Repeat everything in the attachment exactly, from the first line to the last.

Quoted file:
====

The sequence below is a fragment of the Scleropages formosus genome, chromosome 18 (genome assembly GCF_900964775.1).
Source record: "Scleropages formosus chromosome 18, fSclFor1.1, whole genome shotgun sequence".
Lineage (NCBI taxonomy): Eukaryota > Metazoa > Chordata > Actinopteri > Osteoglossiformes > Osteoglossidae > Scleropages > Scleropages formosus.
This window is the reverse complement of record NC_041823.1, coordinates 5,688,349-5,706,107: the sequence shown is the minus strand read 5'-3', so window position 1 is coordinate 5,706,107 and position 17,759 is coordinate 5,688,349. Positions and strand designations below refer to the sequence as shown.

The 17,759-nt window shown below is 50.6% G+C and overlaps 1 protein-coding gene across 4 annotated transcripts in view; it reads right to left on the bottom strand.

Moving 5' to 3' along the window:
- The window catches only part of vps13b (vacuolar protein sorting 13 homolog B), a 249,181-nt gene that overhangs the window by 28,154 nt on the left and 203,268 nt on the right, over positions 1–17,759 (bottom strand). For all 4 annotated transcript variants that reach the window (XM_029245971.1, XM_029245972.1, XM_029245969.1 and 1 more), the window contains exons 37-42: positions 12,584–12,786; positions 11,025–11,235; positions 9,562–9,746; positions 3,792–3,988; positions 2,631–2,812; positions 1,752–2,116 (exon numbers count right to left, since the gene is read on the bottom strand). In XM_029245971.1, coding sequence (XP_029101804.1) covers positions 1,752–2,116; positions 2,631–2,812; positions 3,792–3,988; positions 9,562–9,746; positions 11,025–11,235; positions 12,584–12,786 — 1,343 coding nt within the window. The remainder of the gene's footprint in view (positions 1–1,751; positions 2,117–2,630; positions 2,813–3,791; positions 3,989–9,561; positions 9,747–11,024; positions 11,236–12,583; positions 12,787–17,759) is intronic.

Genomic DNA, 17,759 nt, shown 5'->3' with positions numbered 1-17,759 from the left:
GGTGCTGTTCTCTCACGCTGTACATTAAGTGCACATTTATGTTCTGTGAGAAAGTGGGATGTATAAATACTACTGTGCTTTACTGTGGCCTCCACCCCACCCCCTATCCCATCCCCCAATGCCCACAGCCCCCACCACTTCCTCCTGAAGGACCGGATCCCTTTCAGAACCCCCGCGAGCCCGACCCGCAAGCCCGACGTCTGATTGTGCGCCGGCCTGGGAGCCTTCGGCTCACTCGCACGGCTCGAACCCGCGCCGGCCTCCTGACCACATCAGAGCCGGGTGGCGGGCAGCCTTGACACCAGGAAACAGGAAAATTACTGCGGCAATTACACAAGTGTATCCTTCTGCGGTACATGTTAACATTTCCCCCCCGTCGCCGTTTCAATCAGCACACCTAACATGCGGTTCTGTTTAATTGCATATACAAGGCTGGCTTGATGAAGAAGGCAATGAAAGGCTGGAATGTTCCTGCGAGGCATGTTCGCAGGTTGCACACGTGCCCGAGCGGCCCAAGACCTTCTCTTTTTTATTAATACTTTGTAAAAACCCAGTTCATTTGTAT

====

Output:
The sequence below is a fragment of the Scleropages formosus genome, chromosome 18 (genome assembly GCF_900964775.1).
Source record: "Scleropages formosus chromosome 18, fSclFor1.1, whole genome shotgun sequence".
Lineage (NCBI taxonomy): Eukaryota > Metazoa > Chordata > Actinopteri > Osteoglossiformes > Osteoglossidae > Scleropages > Scleropages formosus.
This window is the reverse complement of record NC_041823.1, coordinates 5,688,349-5,706,107: the sequence shown is the minus strand read 5'-3', so window position 1 is coordinate 5,706,107 and position 17,759 is coordinate 5,688,349. Positions and strand designations below refer to the sequence as shown.

The 17,759-nt window shown below is 50.6% G+C and overlaps 1 protein-coding gene across 4 annotated transcripts in view; it reads right to left on the bottom strand.

Moving 5' to 3' along the window:
- The window catches only part of vps13b (vacuolar protein sorting 13 homolog B), a 249,181-nt gene that overhangs the window by 28,154 nt on the left and 203,268 nt on the right, over positions 1–17,759 (bottom strand). For all 4 annotated transcript variants that reach the window (XM_029245971.1, XM_029245972.1, XM_029245969.1 and 1 more), the window contains exons 37-42: positions 12,584–12,786; positions 11,025–11,235; positions 9,562–9,746; positions 3,792–3,988; positions 2,631–2,812; positions 1,752–2,116 (exon numbers count right to left, since the gene is read on the bottom strand). In XM_029245971.1, coding sequence (XP_029101804.1) covers positions 1,752–2,116; positions 2,631–2,812; positions 3,792–3,988; positions 9,562–9,746; positions 11,025–11,235; positions 12,584–12,786 — 1,343 coding nt within the window. The remainder of the gene's footprint in view (positions 1–1,751; positions 2,117–2,630; positions 2,813–3,791; positions 3,989–9,561; positions 9,747–11,024; positions 11,236–12,583; positions 12,787–17,759) is intronic.

Genomic DNA, 17,759 nt, shown 5'->3' with positions numbered 1-17,759 from the left:
GGTGCTGTTCTCTCACGCTGTACATTAAGTGCACATTTATGTTCTGTGAGAAAGTGGGATGTATAAATACTACTGTGCTTTACTGTGGCCTCCACCCCACCCCCTATCCCATCCCCCAATGCCCACAGCCCCCACCACTTCCTCCTGAAGGACCGGATCCCTTTCAGAACCCCCGCGAGCCCGACCCGCAAGCCCGACGTCTGATTGTGCGCCGGCCTGGGAGCCTTCGGCTCACTCGCACGGCTCGAACCCGCGCCGGCCTCCTGACCACATCAGAGCCGGGTGGCGGGCAGCCTTGACACCAGGAAACAGGAAAATTACTGCGGCAATTACACAAGTGTATCCTTCTGCGGTACATGTTAACATTTCCCCCCCGTCGCCGTTTCAATCAGCACACCTAACATGCGGTTCTGTTTAATTGCATATACAAGGCTGGCTTGATGAAGAAGGCAATGAAAGGCTGGAATGTTCCTGCGAGGCATGTTCGCAGGTTGCACACGTGCCCGAGCGGCCCAAGACCTTCTCTTTTTTATTAATACTTTGTAAAAACCCAGTTCATTTGTAT